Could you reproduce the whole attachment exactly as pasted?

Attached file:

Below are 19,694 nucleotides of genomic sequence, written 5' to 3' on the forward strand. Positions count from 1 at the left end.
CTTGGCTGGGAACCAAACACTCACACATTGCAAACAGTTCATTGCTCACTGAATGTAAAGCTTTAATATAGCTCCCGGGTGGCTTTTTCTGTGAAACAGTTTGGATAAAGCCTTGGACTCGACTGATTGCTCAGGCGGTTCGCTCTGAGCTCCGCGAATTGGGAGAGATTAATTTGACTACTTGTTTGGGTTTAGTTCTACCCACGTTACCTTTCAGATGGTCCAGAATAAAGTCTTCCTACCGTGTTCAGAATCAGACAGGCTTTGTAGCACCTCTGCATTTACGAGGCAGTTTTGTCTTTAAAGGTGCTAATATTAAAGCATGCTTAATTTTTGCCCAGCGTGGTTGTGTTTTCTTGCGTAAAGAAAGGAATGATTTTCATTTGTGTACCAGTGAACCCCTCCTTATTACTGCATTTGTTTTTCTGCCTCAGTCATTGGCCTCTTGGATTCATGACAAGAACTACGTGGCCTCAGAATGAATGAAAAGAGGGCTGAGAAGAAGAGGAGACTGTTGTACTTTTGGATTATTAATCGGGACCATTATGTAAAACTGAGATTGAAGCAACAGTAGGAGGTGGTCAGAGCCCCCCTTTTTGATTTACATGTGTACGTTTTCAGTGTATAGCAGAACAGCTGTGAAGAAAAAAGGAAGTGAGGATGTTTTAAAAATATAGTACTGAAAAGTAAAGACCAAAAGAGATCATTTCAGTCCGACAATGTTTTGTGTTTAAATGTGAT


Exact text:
Below are 19,694 nucleotides of genomic sequence, written 5' to 3' on the forward strand. Positions count from 1 at the left end.
CTTGGCTGGGAACCAAACACTCACACATTGCAAACAGTTCATTGCTCACTGAATGTAAAGCTTTAATATAGCTCCCGGGTGGCTTTTTCTGTGAAACAGTTTGGATAAAGCCTTGGACTCGACTGATTGCTCAGGCGGTTCGCTCTGAGCTCCGCGAATTGGGAGAGATTAATTTGACTACTTGTTTGGGTTTAGTTCTACCCACGTTACCTTTCAGATGGTCCAGAATAAAGTCTTCCTACCGTGTTCAGAATCAGACAGGCTTTGTAGCACCTCTGCATTTACGAGGCAGTTTTGTCTTTAAAGGTGCTAATATTAAAGCATGCTTAATTTTTGCCCAGCGTGGTTGTGTTTTCTTGCGTAAAGAAAGGAATGATTTTCATTTGTGTACCAGTGAACCCCTCCTTATTACTGCATTTGTTTTTCTGCCTCAGTCATTGGCCTCTTGGATTCATGACAAGAACTACGTGGCCTCAGAATGAATGAAAAGAGGGCTGAGAAGAAGAGGAGACTGTTGTACTTTTGGATTATTAATCGGGACCATTATGTAAAACTGAGATTGAAGCAACAGTAGGAGGTGGTCAGAGCCCCCCTTTTTGATTTACATGTGTACGTTTTCAGTGTATAGCAGAACAGCTGTGAAGAAAAAAGGAAGTGAGGATGTTTTAAAAATATAGTACTGAAAAGTAAAGACCAAAAGAGATCATTTCAGTCCGACAATGTTTTGTGTTTAAATGTGAT